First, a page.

Narragansett turkey

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Narragansett turkey

The Narragansett turkey is a breed of Meleagris gallopavo which descends from a cross between the eastern wild turkey (Meleagris gallopavo silvestris) and the domestic turkey. According to the American Livestock Breeds Conservancy, the Narragansett turkey is a “historic variety, unique to North America” and is named for Narragansett Bay.


The Narragansett turkey was developed in Narragansett Bay, its namesake, Rhode Island. It was most likely developed from a cross-breeding between wild Native Eastern turkeys and Norfolk Blacks. The Narragansett is most popular in the Rhode Island and Connecticut. It was recognized by the APA in 1874. Its popularity started declining in the 1900’s when the Bronze turkey was standardized.

The plumage of the Narragansett is unique with tan, black, white and gray patterns throughout. The wings have black and white barred feathering. It has a grayish black beak, orange-pink legs and feet, red wattles and a black beard. The tom weighs around 23 lbs while the hen weighs around 14 lbs.

Different type of color

The Narragansett color pattern contains black, gray, tan, and white. Its pattern is similar to that of the Bronze, with steel gray or dull black replacing the coppery bronze. White wing bars are the result of a genetic mutation which removes the bronze coloration and is not known outside the United States.


These same birds were brought to colonial New England with British and European settlers in the 17th century. As a result of cross-breeding with native Eastern wild turkeys, a new breed of so-called “heritage” turkeys emerged.

These breeds—including the Narragansett, Royal Palm, Slate, Standard Bronze, Bourbon Red, Buff, Black and Midget White—retained many of the characteristics of their wild brethren. They were lean and muscular with a large appetite for foraged bugs and grass, able to fly away from predators and reproduce naturally.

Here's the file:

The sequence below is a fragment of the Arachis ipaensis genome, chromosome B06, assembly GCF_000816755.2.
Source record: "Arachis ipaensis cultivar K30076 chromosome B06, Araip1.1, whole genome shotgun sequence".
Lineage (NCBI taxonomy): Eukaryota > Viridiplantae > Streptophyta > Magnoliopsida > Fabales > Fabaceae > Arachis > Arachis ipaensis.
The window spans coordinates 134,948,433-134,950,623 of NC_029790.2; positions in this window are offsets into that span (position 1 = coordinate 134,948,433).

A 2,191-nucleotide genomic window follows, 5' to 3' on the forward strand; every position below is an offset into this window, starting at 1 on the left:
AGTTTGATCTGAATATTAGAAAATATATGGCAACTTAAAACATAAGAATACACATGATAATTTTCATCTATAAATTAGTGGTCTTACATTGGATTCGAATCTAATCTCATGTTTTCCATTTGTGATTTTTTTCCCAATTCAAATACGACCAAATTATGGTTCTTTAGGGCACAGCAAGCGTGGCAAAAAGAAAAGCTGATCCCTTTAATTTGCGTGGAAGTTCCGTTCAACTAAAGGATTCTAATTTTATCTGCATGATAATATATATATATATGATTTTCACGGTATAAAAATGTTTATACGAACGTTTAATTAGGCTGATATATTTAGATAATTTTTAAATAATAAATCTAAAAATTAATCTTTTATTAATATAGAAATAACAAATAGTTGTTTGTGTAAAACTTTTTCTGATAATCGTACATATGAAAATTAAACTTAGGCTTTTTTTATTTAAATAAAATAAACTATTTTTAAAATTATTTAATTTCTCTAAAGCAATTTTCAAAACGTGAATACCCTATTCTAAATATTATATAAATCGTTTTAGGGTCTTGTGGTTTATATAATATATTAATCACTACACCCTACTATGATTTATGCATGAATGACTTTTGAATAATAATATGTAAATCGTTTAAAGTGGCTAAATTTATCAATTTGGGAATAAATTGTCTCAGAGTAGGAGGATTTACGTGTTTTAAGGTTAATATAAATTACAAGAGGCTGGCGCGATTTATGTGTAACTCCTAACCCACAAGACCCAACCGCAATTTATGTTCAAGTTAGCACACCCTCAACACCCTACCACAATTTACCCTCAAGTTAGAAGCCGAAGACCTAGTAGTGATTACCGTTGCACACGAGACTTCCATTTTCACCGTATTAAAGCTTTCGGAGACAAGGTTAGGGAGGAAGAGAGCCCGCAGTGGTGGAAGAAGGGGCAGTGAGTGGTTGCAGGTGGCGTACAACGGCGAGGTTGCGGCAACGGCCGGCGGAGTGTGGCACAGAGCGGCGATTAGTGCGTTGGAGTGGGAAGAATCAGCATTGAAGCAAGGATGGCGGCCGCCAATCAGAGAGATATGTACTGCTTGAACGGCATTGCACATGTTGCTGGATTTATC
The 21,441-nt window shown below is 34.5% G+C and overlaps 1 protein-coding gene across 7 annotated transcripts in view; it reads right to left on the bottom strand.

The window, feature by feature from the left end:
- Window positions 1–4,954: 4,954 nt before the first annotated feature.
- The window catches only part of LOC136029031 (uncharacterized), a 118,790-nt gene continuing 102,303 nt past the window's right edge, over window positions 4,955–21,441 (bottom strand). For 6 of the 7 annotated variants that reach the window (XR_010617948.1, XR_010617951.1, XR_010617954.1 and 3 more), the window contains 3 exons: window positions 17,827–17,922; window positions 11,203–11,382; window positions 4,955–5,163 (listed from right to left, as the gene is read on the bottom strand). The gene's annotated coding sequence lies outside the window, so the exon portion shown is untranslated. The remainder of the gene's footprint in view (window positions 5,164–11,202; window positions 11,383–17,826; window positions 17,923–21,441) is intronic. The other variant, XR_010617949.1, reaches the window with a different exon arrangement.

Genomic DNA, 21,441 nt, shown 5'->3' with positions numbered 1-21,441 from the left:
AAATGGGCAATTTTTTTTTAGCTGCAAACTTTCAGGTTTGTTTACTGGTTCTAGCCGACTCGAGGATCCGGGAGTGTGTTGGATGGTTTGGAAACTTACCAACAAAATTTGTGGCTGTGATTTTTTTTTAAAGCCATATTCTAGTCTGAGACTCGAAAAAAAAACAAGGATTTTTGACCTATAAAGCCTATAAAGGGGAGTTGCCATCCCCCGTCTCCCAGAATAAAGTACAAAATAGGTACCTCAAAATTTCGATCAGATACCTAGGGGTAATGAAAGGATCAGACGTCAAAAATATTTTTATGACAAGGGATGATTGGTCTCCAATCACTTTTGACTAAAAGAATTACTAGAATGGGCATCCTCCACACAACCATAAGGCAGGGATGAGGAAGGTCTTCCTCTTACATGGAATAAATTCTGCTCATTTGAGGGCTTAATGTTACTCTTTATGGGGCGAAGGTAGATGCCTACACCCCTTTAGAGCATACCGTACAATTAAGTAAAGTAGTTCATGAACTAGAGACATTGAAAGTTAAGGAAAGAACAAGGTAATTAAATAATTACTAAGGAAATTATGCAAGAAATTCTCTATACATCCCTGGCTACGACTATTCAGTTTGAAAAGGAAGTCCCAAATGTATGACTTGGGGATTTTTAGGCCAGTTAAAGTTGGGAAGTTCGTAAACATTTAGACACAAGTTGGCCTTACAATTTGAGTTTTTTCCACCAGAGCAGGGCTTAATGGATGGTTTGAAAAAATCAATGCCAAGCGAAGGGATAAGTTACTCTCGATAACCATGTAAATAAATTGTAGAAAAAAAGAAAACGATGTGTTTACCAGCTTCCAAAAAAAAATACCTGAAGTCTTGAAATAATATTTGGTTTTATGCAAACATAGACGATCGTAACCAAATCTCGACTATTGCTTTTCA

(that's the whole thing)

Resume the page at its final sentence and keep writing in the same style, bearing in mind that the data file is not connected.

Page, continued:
The Narragansett has plumage with black, gray, tan, and white feathers. It resembles the Bronze turkey but has feathers of gray or dull black replacing the Bronze’s distinctive coppery coloring.

The Narragansett sometimes has bars of white feathers on its wings due to a genetic mutation not found outside the United States. It has a black beard, a horn-colored beak, and a mostly featherless head and neck which range in color from red to blueish white.


Heritage turkeys are capable of the full normal lifespan of wild turkeys. Breeding hens are commonly productive for 5–7 years and breeding toms for 3–5 years.


They are renowned for their delicious meat and eggs, friendly disposition, classic coloration, thriftiness on pasture, mothering abilities and overall hardiness. We started out also raising Midget White and Bourbon Red turkeys but found the Narragansetts to be superior in every respect.


While never as popular as the Bronze turkey, this breed was still valued for commercial agriculture across the United States. According to an account from the early 1870s, flocks of up to two hundred birds were common. Narragansett turkeys were successful at foraging for crickets, grasshoppers and other insects, and could be maintained with little supplemental feed.

Narragansett turkey became the foundation of the turkey industry in New England and was especially important in Rhode Island and Connecticut. It was also popular in the Mid-Atlantic States and the Midwest. This breed was recognized by the American Poultry Association in 1874.

In the early 20th century, the popularity of the Bronze turkey grew even more and the Narragansett turkey soon became a rarity. It was not commercially cultivated for many decades until the early 21st century when a growing niche market was established for consumers with a “renewed interest in the biological fitness, survivability, and superior flavor” of the Narragansett.

Narragansett turkey images

Also more: Bourbon Red turkey

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